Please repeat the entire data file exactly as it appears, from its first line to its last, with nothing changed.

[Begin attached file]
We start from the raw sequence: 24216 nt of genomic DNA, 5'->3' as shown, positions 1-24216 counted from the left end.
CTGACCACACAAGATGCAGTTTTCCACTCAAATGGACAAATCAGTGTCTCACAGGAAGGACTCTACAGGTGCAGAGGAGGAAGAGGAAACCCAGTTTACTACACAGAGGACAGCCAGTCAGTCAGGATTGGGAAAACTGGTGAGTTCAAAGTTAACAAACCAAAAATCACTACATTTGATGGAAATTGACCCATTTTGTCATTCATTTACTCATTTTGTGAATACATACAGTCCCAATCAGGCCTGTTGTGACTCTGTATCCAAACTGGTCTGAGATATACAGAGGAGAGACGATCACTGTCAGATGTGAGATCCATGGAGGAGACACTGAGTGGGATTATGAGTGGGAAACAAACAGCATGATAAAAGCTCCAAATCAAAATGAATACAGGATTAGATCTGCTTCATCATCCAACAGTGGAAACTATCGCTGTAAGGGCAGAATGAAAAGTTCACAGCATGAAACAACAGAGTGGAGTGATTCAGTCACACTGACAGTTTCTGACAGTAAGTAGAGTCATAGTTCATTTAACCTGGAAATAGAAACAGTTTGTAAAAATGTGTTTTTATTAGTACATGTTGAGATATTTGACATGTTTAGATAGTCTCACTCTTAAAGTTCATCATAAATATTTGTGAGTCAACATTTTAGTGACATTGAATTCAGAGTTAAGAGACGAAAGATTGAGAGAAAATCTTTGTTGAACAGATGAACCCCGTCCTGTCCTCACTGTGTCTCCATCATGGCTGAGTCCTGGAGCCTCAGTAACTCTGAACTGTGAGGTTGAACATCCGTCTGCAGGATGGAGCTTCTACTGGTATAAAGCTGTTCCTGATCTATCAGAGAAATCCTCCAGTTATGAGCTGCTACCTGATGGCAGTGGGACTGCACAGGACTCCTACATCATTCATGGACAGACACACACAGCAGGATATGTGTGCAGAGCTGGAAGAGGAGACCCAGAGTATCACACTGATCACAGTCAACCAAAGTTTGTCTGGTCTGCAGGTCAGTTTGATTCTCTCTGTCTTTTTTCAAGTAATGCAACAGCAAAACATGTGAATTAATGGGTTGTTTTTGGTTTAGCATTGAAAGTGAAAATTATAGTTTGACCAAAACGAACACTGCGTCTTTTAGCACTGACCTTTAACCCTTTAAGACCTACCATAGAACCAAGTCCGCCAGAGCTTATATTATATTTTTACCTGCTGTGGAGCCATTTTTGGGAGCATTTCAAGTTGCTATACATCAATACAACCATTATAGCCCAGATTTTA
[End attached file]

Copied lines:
We start from the raw sequence: 24216 nt of genomic DNA, 5'->3' as shown, positions 1-24216 counted from the left end.
CTGACCACACAAGATGCAGTTTTCCACTCAAATGGACAAATCAGTGTCTCACAGGAAGGACTCTACAGGTGCAGAGGAGGAAGAGGAAACCCAGTTTACTACACAGAGGACAGCCAGTCAGTCAGGATTGGGAAAACTGGTGAGTTCAAAGTTAACAAACCAAAAATCACTACATTTGATGGAAATTGACCCATTTTGTCATTCATTTACTCATTTTGTGAATACATACAGTCCCAATCAGGCCTGTTGTGACTCTGTATCCAAACTGGTCTGAGATATACAGAGGAGAGACGATCACTGTCAGATGTGAGATCCATGGAGGAGACACTGAGTGGGATTATGAGTGGGAAACAAACAGCATGATAAAAGCTCCAAATCAAAATGAATACAGGATTAGATCTGCTTCATCATCCAACAGTGGAAACTATCGCTGTAAGGGCAGAATGAAAAGTTCACAGCATGAAACAACAGAGTGGAGTGATTCAGTCACACTGACAGTTTCTGACAGTAAGTAGAGTCATAGTTCATTTAACCTGGAAATAGAAACAGTTTGTAAAAATGTGTTTTTATTAGTACATGTTGAGATATTTGACATGTTTAGATAGTCTCACTCTTAAAGTTCATCATAAATATTTGTGAGTCAACATTTTAGTGACATTGAATTCAGAGTTAAGAGACGAAAGATTGAGAGAAAATCTTTGTTGAACAGATGAACCCCGTCCTGTCCTCACTGTGTCTCCATCATGGCTGAGTCCTGGAGCCTCAGTAACTCTGAACTGTGAGGTTGAACATCCGTCTGCAGGATGGAGCTTCTACTGGTATAAAGCTGTTCCTGATCTATCAGAGAAATCCTCCAGTTATGAGCTGCTACCTGATGGCAGTGGGACTGCACAGGACTCCTACATCATTCATGGACAGACACACACAGCAGGATATGTGTGCAGAGCTGGAAGAGGAGACCCAGAGTATCACACTGATCACAGTCAACCAAAGTTTGTCTGGTCTGCAGGTCAGTTTGATTCTCTCTGTCTTTTTTCAAGTAATGCAACAGCAAAACATGTGAATTAATGGGTTGTTTTTGGTTTAGCATTGAAAGTGAAAATTATAGTTTGACCAAAACGAACACTGCGTCTTTTAGCACTGACCTTTAACCCTTTAAGACCTACCATAGAACCAAGTCCGCCAGAGCTTATATTATATTTTTACCTGCTGTGGAGCCATTTTTGGGAGCATTTCAAGTTGCTATACATCAATACAACCATTATAGCCCAGATTTTA